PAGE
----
Some white guys have committed extraordinary destruction; such as uncounted hooded Klansmen, or Jim Jones, or Timothy McVeigh. [Since writing this, Norway terrorist Anders Behring Breivik, and Jared Loughner, who wounded Congresswoman Gabrielle Giffords and killed others, should be added to this list.] Guys like Benjamin Smith, the white supremacist who killed my black neighbor in 1999, or Frank Roque who murdered an innocent Sikh, or Mark Stroman who murdered two innocent men, one Muslim and one Hindu, and blinded a third, and other killers still at large who committed post 9/11 backlash murders.
In response to these acts of terrorism…there are not wholesale smears of white guys. That would be absurd, because we know that white guys are individuals; no two are alike…
I know the families of five of the victims of these killers. I know where their “ground zeros” are, and how the exigencies of daily public life have reclaimed the locales where these family’s lives shattered into pieces. No memorials set them apart as hallowed sanctuaries. In innumerable “ground zeros”, the world over, families have clawed at earth with bare hands, desperate to rescue or recover their loved ones, but these families don’t ask for anything other than the hope of putting one foot in front of the other and moving sadly forward from unspeakable tragedy.
Since 9/11, the anti-Muslim drumbeat has impacted vast numbers of innocent Muslims, Sikhs, Hindus, Arabs, South Asians and others, who have been the victims of assaults and worse. We, who despair when our children are teased and bullied, are accepting and repeating despicable slurs about others, ricocheting through our culture. Whatever one feels about the placement of the Islamic Center in lower Manhattan, why, I want to ask, is there almost no outcry about those who are reaping money, power, prestige or votes via the incendiary vitriol with which they are soaking the culture like gasoline only requiring a single match to become a conflagration?
I believe I know what Anne Frank would tell us, if she could, about the smears, stereotypes and generalizations now being shouted so incessantly. I believe she would say that just because many people scream something does not make it true. I believe she would point out the tremendous disparity between the Nazi stereotypes of Jews, and the real Jews, like her, who were destroyed by such propaganda, and the practices and policies that flowed from it.
I believe she would remind us of what happens when generalizations are carried to their conclusions and when it seems politically impossible to speak out against those who are shouting the loudest…I believe she would beg us to be allies for those who are not our ethnicity, our religion, our ‘tribe’—as the non-Jewish friends who supported her family in hiding took extraordinary risks to be her ally. I believe she would exhort people who have never even met a Muslim not to accept wholesale characterizations, and to befriend Muslims.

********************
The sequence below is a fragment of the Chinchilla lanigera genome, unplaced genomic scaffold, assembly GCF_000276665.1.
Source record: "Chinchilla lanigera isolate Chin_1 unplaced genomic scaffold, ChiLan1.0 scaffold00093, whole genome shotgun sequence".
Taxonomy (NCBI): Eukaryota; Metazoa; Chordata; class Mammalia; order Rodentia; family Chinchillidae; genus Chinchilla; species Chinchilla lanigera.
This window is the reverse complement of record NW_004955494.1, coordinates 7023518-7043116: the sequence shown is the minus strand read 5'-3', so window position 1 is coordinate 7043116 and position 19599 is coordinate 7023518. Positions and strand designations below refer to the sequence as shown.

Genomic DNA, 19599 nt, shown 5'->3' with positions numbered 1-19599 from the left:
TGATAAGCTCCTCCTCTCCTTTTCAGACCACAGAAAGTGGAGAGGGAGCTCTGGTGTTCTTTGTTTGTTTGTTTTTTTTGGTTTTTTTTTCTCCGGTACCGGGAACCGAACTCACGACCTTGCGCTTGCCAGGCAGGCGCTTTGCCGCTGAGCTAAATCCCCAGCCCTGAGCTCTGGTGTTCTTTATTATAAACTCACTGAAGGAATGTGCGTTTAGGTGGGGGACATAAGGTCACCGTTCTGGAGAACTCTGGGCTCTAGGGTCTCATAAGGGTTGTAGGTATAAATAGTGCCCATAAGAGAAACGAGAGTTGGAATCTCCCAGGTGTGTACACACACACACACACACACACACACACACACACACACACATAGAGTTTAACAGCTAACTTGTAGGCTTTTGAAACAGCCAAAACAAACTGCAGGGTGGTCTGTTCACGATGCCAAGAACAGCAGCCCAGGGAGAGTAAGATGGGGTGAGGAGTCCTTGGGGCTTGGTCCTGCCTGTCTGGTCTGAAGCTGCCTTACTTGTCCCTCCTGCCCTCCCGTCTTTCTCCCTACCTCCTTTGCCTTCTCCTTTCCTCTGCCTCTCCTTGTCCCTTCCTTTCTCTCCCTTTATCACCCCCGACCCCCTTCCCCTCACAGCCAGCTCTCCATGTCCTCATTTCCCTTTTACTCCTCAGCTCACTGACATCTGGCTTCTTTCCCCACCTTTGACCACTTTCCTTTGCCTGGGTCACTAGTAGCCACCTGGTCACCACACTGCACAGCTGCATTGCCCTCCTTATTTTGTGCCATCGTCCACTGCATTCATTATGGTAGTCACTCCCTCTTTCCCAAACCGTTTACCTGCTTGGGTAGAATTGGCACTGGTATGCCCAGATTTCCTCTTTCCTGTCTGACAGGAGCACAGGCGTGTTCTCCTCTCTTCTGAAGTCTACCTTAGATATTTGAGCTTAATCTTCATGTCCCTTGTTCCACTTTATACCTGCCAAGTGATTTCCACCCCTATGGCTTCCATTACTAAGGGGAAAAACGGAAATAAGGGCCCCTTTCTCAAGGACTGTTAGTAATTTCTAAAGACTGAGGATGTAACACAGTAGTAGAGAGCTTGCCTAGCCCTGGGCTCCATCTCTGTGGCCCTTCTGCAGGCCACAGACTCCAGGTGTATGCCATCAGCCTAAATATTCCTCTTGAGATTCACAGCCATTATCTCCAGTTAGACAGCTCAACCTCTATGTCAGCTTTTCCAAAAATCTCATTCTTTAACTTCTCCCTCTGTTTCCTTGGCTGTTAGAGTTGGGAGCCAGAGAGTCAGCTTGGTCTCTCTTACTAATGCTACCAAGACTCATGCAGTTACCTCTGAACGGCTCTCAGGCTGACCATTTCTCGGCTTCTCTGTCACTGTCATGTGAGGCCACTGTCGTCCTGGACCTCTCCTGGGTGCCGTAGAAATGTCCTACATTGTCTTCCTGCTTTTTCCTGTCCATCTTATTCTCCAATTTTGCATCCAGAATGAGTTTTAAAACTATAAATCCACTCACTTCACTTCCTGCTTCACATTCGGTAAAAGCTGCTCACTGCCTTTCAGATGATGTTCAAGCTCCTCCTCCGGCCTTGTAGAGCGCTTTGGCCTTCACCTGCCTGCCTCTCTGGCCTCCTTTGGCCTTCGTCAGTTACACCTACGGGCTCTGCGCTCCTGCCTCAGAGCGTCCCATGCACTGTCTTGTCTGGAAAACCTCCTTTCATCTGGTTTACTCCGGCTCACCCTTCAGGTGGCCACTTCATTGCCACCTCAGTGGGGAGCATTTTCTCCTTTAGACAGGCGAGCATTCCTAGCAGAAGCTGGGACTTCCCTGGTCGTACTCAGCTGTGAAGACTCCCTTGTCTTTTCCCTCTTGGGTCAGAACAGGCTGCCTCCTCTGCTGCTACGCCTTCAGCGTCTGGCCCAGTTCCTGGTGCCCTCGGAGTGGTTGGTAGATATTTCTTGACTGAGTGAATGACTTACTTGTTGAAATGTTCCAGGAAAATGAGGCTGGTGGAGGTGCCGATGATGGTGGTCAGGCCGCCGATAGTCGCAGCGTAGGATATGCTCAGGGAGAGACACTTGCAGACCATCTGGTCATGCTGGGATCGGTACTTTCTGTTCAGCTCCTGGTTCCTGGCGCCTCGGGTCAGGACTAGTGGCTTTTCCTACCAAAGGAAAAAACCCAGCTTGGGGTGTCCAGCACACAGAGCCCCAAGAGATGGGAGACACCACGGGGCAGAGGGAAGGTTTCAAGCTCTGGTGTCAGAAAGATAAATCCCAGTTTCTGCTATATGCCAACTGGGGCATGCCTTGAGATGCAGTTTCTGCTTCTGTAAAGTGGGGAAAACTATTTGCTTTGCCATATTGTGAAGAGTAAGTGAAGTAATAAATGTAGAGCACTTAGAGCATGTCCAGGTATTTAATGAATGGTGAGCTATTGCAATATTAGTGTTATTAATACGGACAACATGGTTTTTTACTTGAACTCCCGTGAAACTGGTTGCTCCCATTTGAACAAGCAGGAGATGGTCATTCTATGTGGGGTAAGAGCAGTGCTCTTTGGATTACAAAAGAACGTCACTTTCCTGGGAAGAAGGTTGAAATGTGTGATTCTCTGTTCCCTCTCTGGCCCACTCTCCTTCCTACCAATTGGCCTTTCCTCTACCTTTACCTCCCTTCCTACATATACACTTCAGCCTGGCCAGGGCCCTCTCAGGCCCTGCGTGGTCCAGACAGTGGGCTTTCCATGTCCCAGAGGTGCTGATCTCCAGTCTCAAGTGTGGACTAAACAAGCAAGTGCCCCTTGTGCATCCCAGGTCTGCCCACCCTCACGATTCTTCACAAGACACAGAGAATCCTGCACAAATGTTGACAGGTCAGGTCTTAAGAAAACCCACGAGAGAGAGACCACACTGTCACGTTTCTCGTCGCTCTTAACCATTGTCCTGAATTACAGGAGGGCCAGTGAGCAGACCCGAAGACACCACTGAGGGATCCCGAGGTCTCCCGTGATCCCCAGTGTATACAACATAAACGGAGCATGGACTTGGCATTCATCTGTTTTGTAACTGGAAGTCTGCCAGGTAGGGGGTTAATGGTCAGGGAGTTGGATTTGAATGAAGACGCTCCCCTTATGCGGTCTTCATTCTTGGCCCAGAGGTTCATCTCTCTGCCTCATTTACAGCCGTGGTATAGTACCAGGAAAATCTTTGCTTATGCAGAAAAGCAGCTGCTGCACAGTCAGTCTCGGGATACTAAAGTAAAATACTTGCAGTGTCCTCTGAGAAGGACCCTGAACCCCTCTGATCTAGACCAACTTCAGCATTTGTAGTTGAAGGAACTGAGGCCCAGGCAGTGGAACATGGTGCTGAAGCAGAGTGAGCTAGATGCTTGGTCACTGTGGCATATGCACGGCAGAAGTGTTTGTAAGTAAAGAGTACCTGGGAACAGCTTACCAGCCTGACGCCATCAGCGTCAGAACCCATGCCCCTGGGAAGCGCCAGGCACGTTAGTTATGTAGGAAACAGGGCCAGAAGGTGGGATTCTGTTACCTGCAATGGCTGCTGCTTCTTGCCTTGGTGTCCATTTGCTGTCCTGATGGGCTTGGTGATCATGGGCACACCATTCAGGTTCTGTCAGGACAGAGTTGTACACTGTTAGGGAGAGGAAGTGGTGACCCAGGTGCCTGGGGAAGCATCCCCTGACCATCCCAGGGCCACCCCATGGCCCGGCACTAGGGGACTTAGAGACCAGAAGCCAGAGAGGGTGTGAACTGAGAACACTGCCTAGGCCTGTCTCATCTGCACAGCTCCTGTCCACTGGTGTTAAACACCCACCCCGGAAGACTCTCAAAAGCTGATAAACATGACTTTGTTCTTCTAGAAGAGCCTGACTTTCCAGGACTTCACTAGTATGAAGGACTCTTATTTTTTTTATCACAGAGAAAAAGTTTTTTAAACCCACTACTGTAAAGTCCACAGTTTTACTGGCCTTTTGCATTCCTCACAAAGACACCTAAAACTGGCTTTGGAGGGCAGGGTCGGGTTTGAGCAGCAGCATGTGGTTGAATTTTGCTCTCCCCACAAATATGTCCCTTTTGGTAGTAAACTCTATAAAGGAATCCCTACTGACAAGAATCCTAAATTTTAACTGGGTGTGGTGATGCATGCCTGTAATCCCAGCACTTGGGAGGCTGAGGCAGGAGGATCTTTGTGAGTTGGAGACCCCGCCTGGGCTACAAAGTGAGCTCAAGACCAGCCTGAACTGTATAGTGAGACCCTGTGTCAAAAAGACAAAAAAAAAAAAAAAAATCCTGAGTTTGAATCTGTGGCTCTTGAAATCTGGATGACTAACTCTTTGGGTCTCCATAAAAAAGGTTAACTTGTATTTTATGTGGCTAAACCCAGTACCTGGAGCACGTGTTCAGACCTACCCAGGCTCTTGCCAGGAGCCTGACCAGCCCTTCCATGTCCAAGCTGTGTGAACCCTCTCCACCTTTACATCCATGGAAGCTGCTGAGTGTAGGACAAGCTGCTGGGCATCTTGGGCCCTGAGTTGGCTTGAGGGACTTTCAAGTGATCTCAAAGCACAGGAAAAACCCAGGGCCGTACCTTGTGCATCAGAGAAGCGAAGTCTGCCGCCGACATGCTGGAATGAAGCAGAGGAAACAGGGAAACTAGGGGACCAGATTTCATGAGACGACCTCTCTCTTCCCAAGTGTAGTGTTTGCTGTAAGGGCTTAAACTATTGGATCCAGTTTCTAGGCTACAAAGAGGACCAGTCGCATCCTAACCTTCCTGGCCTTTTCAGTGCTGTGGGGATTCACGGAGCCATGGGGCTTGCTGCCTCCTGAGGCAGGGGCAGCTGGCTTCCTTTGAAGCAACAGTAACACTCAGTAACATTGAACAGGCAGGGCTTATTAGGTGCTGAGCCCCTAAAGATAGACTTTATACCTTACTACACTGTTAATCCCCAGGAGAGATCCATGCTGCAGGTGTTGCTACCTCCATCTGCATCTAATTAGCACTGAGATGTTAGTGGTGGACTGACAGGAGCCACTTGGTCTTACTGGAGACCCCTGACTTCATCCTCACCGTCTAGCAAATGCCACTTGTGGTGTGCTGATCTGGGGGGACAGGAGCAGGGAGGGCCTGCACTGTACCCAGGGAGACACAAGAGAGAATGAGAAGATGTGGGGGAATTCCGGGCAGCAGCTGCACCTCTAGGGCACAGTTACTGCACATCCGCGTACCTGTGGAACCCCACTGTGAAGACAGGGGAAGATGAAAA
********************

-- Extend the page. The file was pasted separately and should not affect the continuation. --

I believe she would warn us of a very slippery, very dangerous slope, and she would remind us what happens next, and next, and next, as the progression unfolds incrementally but inexorably—the progression that starts with offhand remarks, then slurs, then stereotypes, then diatribes, then what? We ought to have a clear idea of such a progression by now, hopefully not one we’ll only grasp later from a left-behind diary of a Muslim adolescent, who simply desired to walk in the world safely and openly.75
Haters, Not “Other”
So what can we do in the face of intolerance and what will happen to us if we try to resist it? There is a tale about a man, committed to justice, who arrived in a town in which injustice was rampant. He stood, speaking out, desperately trying to make a difference. Initially, folks gathered around, but over time, the crowds dwindled and eventually lost interest. A child finally confronted him, asking why he was still in the same place, shouting to no one. He answered, “In the beginning, I was convinced that if I were to shout loud enough, they would change. Now I know they won’t change. But if I shout even louder, it’s because I don’t want them to change me.”76
The story captures the formidable resistance one faces in such work. One of the greatest challenges is trying to see the haters as “not Other”, trying to not hate those who hate, and thus become a hater, too.
It’s a challenge to fathom what to do. I always believed that reason was the means to change. What is more absurd and unreasonable than making wholesale pronouncements about a billion people? But reason does not seem to deter those who make these unverifiable claims.
I recently toured Theresienstadt concentration camp with an 89 year old survivor of that camp and Auschwitz, the day after I visited the historic Jewish Quarter of Prague. I asked him how the Nazis could consider Jews subhuman, while featuring extraordinary works of Jewish art and science in a “Museum to an Extinct Race”77. He smiled at me as if I were a child, saying, “You’re looking for reason. There was no reason.” He told me his mission, too, is not to be changed by the evil he experienced.